Successful Aging Part 1: Having “the talk”

Two men having a conversation

Successful Aging Part 1: Having “the talk”

A 2016 survey found that 54% of adult children would rather talk to their teenage children about sex and drugs rather than have difficult conversations with their elderly parents; conversely, a Fidelity Investments survey found 66% of elderly parents are reluctant to have long-term conversations, in any detail, with their families. So, who starts the conversation?

The short answer: both of you. If no one is willing to start conversations about their respective futures, chances are, decisions will be made prematurely, in haste, and could result in potential feelings of regret or guilt. To help ease in to these conversations in a planned and paced approach, below are some helpful hints to get the conversation started.

Tip 1: T.E.M.P.O: Timing. Experience. Motivation. Place. Outcome.

Timing — Time your conversations appropriately.

  • When: Make sure your parent has time to talk. Not when they are distracted by needing to get to an appointment, or even when their favorite program is about to come on.
  • How: Make sure you have time to listen. Don’t start an important conversation if you only have 5 minutes. Talking with aging parents requires an investment of time and patience.

Experience — You can open the door to talk to parents/family by tying your specific topic to direct experience. 

“Dad, My friend’s father had a heart attack recently and received care he’s now wishing he didn’t have. It got me thinking about what you might want in an emergency, so I can help advocate for your wishes.”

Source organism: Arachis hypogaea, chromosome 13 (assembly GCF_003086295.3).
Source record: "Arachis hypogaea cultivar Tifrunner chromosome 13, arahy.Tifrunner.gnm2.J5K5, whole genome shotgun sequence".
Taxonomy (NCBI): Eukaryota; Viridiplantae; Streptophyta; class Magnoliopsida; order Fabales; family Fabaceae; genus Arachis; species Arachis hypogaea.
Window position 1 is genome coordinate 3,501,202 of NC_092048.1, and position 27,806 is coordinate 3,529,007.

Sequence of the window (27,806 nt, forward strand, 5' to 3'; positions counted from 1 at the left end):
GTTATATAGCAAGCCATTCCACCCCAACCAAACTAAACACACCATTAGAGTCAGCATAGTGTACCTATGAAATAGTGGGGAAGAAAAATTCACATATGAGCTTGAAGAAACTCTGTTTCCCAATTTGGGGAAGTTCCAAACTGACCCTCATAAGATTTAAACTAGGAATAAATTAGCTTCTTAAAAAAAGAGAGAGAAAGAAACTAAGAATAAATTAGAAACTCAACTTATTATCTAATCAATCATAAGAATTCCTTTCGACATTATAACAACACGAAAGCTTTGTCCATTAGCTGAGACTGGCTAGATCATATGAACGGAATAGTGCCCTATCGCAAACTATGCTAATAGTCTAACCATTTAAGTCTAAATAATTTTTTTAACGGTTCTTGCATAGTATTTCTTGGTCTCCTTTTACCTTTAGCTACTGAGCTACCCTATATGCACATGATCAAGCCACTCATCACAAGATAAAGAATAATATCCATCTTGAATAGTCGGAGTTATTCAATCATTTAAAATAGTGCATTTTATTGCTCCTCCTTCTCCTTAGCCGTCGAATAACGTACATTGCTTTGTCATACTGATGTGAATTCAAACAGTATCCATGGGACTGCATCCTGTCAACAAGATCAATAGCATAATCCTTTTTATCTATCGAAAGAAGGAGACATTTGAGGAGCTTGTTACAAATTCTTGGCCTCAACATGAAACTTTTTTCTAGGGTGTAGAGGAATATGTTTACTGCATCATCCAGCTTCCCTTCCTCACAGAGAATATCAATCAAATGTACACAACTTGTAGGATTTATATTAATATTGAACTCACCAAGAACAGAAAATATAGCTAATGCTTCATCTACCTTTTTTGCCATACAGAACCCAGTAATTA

Motivation — Be clear about your own motive for asking.

If you can’t articulate the motivation driving a conversation, chances are your parents/family member won’t understand either. Check in with yourself:

  1. Are you annoyed, frustrated, angry? If so, it’s likely not the time to engage in an important conversation about the future. Do some self-care before planning a conversation.
  2. Your motivation needs to be solely for safety, well-being, and quality of life; both for you and your parents.

Place — Make sure you create “safe space” according to how Mom or Dad would define it.

  • In other words, the holiday dinner table or family reunion is not the place to begin “the talk” and any related sensitive issue. Consider first, their own home, and if that isn’t an option, try a neutral location to talk about the future.

Outcome — The mission: establish an ongoing, honest conversation about everything related to your parent’s future. How you get there: Be patient. You don’t need to try to get the answer you need, today. As a caregiver, you may have an instinct to fix problems and find a solution ASAP! Give yourself permission to do this in a slow and steady manner. It’s possible you don’t need an answer at all, today. You’re laying the groundwork to understand your parents feelings, wishes, and needs.

In good health,

Anne McDonald, MSW, LICSW

CenterLife Counseling

Anne McDonald

As a clinical social worker, I help clients discover their own power to create self-transformation, and as your therapist, I see myself as a tool to help you discover your own power to create change. Our work together will result in a customized “tool box” of self-management skills to equip you when life throws you a curve ball.  Let’s start discovering your true potential, so you can keep creating your best life story.  I look forward to working with you.


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